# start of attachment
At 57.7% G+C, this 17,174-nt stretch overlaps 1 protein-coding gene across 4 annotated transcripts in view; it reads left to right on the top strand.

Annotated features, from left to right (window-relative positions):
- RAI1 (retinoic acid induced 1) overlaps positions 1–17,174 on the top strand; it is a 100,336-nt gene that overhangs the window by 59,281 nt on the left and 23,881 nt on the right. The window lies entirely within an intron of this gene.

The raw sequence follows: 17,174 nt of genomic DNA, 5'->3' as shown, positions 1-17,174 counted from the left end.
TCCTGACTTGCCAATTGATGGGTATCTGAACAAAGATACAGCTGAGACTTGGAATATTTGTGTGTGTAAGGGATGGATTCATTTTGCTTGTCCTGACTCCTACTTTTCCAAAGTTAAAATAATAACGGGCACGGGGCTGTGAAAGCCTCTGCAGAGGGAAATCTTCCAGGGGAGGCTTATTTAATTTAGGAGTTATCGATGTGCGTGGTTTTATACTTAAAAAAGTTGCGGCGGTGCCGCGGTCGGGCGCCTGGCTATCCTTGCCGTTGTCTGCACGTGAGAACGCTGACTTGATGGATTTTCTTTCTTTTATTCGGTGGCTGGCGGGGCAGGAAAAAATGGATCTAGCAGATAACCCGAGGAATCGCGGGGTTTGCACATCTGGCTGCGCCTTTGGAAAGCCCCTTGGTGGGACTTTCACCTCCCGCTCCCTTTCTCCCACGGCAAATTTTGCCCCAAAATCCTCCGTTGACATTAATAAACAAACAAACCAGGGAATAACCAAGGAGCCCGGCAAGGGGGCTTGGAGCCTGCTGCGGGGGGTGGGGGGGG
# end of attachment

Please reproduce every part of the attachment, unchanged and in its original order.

At 57.7% G+C, this 17,174-nt stretch overlaps 1 protein-coding gene across 4 annotated transcripts in view; it reads left to right on the top strand.

Annotated features, from left to right (window-relative positions):
- RAI1 (retinoic acid induced 1) overlaps positions 1–17,174 on the top strand; it is a 100,336-nt gene that overhangs the window by 59,281 nt on the left and 23,881 nt on the right. The window lies entirely within an intron of this gene.

The raw sequence follows: 17,174 nt of genomic DNA, 5'->3' as shown, positions 1-17,174 counted from the left end.
TCCTGACTTGCCAATTGATGGGTATCTGAACAAAGATACAGCTGAGACTTGGAATATTTGTGTGTGTAAGGGATGGATTCATTTTGCTTGTCCTGACTCCTACTTTTCCAAAGTTAAAATAATAACGGGCACGGGGCTGTGAAAGCCTCTGCAGAGGGAAATCTTCCAGGGGAGGCTTATTTAATTTAGGAGTTATCGATGTGCGTGGTTTTATACTTAAAAAAGTTGCGGCGGTGCCGCGGTCGGGCGCCTGGCTATCCTTGCCGTTGTCTGCACGTGAGAACGCTGACTTGATGGATTTTCTTTCTTTTATTCGGTGGCTGGCGGGGCAGGAAAAAATGGATCTAGCAGATAACCCGAGGAATCGCGGGGTTTGCACATCTGGCTGCGCCTTTGGAAAGCCCCTTGGTGGGACTTTCACCTCCCGCTCCCTTTCTCCCACGGCAAATTTTGCCCCAAAATCCTCCGTTGACATTAATAAACAAACAAACCAGGGAATAACCAAGGAGCCCGGCAAGGGGGCTTGGAGCCTGCTGCGGGGGGTGGGGGGGG